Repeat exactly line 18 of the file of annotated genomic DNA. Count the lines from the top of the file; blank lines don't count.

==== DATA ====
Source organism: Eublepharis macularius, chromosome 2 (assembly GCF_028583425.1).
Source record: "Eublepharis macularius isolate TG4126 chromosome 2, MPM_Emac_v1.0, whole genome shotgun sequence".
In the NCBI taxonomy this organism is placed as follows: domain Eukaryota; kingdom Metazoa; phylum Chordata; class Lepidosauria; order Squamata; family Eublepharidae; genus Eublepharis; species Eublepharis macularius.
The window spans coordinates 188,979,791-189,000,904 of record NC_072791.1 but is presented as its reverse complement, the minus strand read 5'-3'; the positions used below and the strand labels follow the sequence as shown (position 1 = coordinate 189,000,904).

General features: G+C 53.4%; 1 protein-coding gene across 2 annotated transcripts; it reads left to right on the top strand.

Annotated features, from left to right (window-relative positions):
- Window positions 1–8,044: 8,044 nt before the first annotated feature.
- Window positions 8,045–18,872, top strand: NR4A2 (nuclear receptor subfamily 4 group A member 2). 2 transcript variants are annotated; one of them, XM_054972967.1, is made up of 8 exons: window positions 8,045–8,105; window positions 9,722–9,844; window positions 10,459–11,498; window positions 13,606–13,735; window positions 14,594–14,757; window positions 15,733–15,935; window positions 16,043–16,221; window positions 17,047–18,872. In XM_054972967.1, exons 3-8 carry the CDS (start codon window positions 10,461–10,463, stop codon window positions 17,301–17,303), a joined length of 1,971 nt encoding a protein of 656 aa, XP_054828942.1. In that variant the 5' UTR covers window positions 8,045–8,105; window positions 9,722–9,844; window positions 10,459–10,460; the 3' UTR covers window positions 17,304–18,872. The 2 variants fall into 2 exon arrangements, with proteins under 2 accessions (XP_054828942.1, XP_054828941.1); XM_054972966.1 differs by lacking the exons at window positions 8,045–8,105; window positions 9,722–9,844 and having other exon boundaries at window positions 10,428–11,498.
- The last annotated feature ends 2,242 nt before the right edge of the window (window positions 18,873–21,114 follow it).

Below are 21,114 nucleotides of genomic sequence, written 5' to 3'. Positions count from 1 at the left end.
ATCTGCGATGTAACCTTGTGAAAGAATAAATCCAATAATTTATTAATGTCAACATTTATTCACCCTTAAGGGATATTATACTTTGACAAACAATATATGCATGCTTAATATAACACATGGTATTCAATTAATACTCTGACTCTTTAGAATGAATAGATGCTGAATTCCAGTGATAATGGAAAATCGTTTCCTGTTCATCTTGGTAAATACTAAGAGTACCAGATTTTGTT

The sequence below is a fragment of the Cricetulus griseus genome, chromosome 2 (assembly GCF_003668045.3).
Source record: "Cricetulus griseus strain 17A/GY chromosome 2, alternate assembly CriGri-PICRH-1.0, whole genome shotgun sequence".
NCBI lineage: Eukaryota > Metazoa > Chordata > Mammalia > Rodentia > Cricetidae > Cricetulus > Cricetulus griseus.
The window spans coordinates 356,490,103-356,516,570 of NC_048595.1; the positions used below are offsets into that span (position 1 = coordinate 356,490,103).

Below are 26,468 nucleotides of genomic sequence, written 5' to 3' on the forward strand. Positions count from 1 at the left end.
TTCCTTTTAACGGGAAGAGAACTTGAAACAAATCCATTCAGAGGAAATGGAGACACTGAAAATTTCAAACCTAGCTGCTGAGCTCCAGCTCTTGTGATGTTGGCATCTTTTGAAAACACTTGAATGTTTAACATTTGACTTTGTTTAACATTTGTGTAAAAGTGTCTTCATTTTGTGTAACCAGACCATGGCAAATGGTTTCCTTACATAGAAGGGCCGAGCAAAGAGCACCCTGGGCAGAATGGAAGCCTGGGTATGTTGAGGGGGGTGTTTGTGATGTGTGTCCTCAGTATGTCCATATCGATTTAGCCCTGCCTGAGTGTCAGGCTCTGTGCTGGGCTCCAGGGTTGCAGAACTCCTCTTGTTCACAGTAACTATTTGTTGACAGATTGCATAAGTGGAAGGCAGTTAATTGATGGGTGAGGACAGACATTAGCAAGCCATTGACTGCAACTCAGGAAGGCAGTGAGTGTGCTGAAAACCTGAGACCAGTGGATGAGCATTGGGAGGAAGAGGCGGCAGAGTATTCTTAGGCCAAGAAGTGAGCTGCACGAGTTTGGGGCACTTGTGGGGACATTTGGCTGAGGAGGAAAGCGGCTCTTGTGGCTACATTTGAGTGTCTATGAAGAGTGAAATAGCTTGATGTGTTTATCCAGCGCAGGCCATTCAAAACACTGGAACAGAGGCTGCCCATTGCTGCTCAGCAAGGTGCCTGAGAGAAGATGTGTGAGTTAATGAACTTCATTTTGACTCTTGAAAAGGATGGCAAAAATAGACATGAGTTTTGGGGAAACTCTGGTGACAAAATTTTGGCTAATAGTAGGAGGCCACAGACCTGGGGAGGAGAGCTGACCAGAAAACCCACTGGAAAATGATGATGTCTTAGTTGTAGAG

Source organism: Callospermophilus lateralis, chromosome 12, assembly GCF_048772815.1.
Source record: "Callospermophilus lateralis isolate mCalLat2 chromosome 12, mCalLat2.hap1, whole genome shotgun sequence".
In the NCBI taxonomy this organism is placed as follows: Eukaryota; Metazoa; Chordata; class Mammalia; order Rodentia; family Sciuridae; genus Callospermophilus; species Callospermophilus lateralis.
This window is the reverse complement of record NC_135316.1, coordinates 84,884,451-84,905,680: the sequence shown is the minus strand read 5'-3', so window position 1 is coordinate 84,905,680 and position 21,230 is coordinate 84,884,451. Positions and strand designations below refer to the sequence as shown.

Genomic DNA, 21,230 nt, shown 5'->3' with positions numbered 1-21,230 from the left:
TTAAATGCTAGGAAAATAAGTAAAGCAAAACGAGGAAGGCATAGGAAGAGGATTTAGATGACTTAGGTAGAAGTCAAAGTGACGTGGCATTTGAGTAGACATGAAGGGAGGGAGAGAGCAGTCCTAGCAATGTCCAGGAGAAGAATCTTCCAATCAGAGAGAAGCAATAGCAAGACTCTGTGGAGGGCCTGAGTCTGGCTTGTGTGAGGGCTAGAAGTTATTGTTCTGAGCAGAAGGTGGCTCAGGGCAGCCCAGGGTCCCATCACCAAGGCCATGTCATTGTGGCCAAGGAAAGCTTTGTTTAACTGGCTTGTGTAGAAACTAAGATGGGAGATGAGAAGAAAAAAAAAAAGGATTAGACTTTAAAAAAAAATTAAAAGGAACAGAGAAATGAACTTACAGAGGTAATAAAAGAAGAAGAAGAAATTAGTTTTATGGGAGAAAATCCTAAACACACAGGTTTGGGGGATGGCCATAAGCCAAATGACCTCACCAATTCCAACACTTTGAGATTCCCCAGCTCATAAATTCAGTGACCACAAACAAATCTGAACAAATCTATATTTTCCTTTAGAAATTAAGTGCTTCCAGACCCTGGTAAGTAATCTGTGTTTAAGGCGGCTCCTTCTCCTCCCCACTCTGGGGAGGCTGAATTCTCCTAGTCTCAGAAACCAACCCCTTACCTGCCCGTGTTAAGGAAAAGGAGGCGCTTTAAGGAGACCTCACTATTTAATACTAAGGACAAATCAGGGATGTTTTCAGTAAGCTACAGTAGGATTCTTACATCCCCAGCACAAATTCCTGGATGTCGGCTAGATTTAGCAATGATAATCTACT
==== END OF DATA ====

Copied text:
Source organism: Callospermophilus lateralis, chromosome 12, assembly GCF_048772815.1.